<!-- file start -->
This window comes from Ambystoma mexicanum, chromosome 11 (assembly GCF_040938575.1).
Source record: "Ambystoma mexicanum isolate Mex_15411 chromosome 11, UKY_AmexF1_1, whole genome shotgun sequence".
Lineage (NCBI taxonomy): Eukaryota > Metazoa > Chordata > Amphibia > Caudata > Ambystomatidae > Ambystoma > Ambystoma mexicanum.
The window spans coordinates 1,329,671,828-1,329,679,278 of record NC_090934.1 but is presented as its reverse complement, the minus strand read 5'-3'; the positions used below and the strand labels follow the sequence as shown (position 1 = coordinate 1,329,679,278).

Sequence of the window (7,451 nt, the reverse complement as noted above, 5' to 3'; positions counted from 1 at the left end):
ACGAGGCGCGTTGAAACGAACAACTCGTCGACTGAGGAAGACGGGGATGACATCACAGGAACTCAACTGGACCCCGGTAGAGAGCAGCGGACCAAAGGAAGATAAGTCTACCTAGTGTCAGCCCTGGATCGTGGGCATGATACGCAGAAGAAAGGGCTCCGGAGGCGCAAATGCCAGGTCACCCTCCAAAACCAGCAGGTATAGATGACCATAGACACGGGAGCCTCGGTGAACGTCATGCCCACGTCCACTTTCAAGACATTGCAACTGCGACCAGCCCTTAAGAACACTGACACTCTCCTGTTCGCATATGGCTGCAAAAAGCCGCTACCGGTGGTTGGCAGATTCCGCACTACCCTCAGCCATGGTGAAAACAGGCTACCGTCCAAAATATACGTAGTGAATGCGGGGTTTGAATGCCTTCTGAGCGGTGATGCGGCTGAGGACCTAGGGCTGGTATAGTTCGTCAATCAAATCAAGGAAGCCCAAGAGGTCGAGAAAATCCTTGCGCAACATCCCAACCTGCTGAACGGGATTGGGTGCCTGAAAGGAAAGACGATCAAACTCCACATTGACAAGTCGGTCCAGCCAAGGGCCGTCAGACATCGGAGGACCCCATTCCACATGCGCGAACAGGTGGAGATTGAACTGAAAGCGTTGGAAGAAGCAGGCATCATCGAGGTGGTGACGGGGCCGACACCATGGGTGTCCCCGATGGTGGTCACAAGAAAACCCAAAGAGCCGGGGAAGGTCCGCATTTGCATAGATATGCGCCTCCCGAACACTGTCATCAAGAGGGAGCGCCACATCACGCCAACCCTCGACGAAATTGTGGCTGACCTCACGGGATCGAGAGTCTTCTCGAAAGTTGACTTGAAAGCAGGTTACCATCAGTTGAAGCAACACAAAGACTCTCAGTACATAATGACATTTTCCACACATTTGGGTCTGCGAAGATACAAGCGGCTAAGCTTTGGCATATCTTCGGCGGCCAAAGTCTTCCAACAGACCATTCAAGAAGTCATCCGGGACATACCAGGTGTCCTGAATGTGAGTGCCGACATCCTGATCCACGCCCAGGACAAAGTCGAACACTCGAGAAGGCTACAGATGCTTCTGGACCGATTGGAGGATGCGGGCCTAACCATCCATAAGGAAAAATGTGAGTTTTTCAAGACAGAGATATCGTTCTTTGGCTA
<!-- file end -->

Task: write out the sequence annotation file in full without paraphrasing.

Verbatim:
This window comes from Ambystoma mexicanum, chromosome 11 (assembly GCF_040938575.1).
Source record: "Ambystoma mexicanum isolate Mex_15411 chromosome 11, UKY_AmexF1_1, whole genome shotgun sequence".
Lineage (NCBI taxonomy): Eukaryota > Metazoa > Chordata > Amphibia > Caudata > Ambystomatidae > Ambystoma > Ambystoma mexicanum.
The window spans coordinates 1,329,671,828-1,329,679,278 of record NC_090934.1 but is presented as its reverse complement, the minus strand read 5'-3'; the positions used below and the strand labels follow the sequence as shown (position 1 = coordinate 1,329,679,278).

Sequence of the window (7,451 nt, the reverse complement as noted above, 5' to 3'; positions counted from 1 at the left end):
ACGAGGCGCGTTGAAACGAACAACTCGTCGACTGAGGAAGACGGGGATGACATCACAGGAACTCAACTGGACCCCGGTAGAGAGCAGCGGACCAAAGGAAGATAAGTCTACCTAGTGTCAGCCCTGGATCGTGGGCATGATACGCAGAAGAAAGGGCTCCGGAGGCGCAAATGCCAGGTCACCCTCCAAAACCAGCAGGTATAGATGACCATAGACACGGGAGCCTCGGTGAACGTCATGCCCACGTCCACTTTCAAGACATTGCAACTGCGACCAGCCCTTAAGAACACTGACACTCTCCTGTTCGCATATGGCTGCAAAAAGCCGCTACCGGTGGTTGGCAGATTCCGCACTACCCTCAGCCATGGTGAAAACAGGCTACCGTCCAAAATATACGTAGTGAATGCGGGGTTTGAATGCCTTCTGAGCGGTGATGCGGCTGAGGACCTAGGGCTGGTATAGTTCGTCAATCAAATCAAGGAAGCCCAAGAGGTCGAGAAAATCCTTGCGCAACATCCCAACCTGCTGAACGGGATTGGGTGCCTGAAAGGAAAGACGATCAAACTCCACATTGACAAGTCGGTCCAGCCAAGGGCCGTCAGACATCGGAGGACCCCATTCCACATGCGCGAACAGGTGGAGATTGAACTGAAAGCGTTGGAAGAAGCAGGCATCATCGAGGTGGTGACGGGGCCGACACCATGGGTGTCCCCGATGGTGGTCACAAGAAAACCCAAAGAGCCGGGGAAGGTCCGCATTTGCATAGATATGCGCCTCCCGAACACTGTCATCAAGAGGGAGCGCCACATCACGCCAACCCTCGACGAAATTGTGGCTGACCTCACGGGATCGAGAGTCTTCTCGAAAGTTGACTTGAAAGCAGGTTACCATCAGTTGAAGCAACACAAAGACTCTCAGTACATAATGACATTTTCCACACATTTGGGTCTGCGAAGATACAAGCGGCTAAGCTTTGGCATATCTTCGGCGGCCAAAGTCTTCCAACAGACCATTCAAGAAGTCATCCGGGACATACCAGGTGTCCTGAATGTGAGTGCCGACATCCTGATCCACGCCCAGGACAAAGTCGAACACTCGAGAAGGCTACAGATGCTTCTGGACCGATTGGAGGATGCGGGCCTAACCATCCATAAGGAAAAATGTGAGTTTTTCAAGACAGAGATATCGTTCTTTGGCTA